Friday the 25th of April:

Dr. Liza Schuster Podcast

Dr. Parvathi Raman Podcast

Saturday the 26th of April:

Panel Discussion: What are the arguments for working towards an end to immigration detention?

(SPEAKERS: Chair: Dr. Paulo Navok, Panel: Social – Stephen Ssentongo (Former Detainee), Legal – Alison Pickup (Barrister from Doughty Street Chambers), Medical – Dr. Frank Arnold, Economic –  Meena Venkatachalam (Senior Health Economist Matrix Knowledge)

Panel Debate: What are the strategic opportunities and risks of advocating for ‘alternatives’ to detention?

(SPEAKERS: Chair: Dr. Nick Gill,  Panel: Adeline Trude from Bail for Immigration Detainees (BiD), Jerome Phelps from Detention Action (DA) and Lisa Matthews from the National Coalition of Anti-Deportation Campaigns NCADC).


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What ‘A Future Without Immigration Detention’ could look like…..

In 1993 250 migrants were detained in immigration detention centres[1]. Compare this figure with the record number of 28,909 migrants who were detained in 2012 [2]. With the detention estate expanding rapidly year-by-year it has become clear that civil society needs to form a response. Should we promote ‘alternatives’ to detention?  But, what do we mean by alternatives? Could these end up referring to a variety of measures which might prove more harmful to migrants or might they offer more ‘humane’ forms of immigration control? On the other hand, should we reject alternatives and stand by a principled opposition to border controls and advocate for the end of immigration detention full stop? Are these positions as mutually exclusive as they appear?  It is these questions that we will address during the conference ‘A Future Without Immigration Detention’.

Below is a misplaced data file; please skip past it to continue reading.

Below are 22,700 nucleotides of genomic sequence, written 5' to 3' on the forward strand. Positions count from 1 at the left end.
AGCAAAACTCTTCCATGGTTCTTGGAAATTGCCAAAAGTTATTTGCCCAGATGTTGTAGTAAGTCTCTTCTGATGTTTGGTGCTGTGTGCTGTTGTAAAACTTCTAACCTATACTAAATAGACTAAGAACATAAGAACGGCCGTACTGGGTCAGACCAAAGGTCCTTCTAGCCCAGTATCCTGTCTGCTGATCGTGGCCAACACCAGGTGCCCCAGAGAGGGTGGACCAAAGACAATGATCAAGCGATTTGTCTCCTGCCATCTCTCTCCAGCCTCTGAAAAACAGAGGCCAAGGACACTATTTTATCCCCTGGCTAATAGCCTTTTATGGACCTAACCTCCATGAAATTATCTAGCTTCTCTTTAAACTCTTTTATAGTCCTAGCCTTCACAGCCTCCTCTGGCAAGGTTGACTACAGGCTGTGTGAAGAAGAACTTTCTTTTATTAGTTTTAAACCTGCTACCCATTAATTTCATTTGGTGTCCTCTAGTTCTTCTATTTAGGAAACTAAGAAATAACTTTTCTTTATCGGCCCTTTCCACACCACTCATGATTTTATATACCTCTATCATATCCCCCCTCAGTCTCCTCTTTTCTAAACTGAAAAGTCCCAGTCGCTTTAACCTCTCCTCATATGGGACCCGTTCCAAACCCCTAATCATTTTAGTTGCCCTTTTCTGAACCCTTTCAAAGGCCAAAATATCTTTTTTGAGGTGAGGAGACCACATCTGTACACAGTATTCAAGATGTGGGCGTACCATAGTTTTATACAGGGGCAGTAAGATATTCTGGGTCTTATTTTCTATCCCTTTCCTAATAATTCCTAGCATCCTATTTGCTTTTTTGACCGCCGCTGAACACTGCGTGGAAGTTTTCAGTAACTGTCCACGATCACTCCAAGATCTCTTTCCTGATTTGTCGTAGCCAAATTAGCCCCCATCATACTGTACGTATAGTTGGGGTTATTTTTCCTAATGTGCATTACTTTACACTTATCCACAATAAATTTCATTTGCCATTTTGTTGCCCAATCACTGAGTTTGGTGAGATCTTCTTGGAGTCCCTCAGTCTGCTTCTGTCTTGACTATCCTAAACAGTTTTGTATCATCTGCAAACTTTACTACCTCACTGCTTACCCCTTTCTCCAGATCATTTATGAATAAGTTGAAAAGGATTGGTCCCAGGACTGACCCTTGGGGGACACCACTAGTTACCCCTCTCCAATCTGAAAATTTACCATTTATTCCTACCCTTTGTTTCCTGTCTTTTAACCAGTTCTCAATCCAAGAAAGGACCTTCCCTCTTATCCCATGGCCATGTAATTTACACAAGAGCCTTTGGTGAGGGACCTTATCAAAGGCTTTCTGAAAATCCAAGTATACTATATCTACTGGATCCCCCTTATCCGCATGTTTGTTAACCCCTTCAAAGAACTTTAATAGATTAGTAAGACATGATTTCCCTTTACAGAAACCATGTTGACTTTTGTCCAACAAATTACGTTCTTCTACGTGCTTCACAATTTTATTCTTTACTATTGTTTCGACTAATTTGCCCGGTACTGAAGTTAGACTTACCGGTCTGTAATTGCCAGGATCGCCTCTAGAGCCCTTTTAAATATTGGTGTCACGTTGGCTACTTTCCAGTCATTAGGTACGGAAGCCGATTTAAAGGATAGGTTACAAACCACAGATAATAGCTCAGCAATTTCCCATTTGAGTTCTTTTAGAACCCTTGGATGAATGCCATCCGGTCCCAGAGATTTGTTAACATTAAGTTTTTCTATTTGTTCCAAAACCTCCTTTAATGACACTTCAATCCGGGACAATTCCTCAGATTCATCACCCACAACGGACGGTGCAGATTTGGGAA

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Tickets are now available for purchase! Visit the Event or Tickets page for more information.

‘A Future without Immigration Detention?’

SDS is proud to host the conference:

‘A Future Without Immigration Detention?’

26th & 27th of April 2013 at SOAS

SOAS Detainee Support Group supported by the SOAS Centre for Migration and Diaspora Studies are organising the conference ‘A future without Immigration Detention?’ on the 26th and 27th of April at the School of Oriental and African Studies in London. The conference is primarily aimed at those who already have some understanding, expertise and/or experience with migration and immigration detention, such as ex-detainees, students of migration, immigration law practitioners, members of civil society organizations and academics in the field. We also strongly encourage those with no previous experience of working with immigration detention to take part and get informed. We expect 150 participants who will be asked to pay a registration fee to attend.

The conference will be organised in two parts: On Friday speakers will give keynotes that provides the inspiration and framework for the conference. This will be followed by a variety of creative expressions on the topic. On Saturday, we will focus on the practice of immigration detention and we will discuss the controversies surrounding ‘alternatives’ to detention from a variety of perspectives.  We will end the day with practical workshops which will focus on how individuals, organisations and students can support current efforts towards the end of immigration detention.

Our objectives for the conference are:

•  To consider the roots and current situation of immigration detention in the UK and Europe and to place immigration detention within the wider context of the global migration regime.

•  To give insight into different ‘alternatives’ to immigration detention through lectures, discussions and workshops and to bring to light their limitations and risks.

•  To consider the possibility of a future entirely without immigration detention and other invasive immigration controls.

•  To raise awareness and allow students and other members of the public to educate themselves about immigration detention.

•  To provide a platform for networking and idea exchange between different organizations and individuals who are interested in  working towards an end to immigration detention.

•  To further create momentum and to empower individuals to take action on the topic of immigration detention.

For more information, or to share your ideas, get involved or participate, please contact: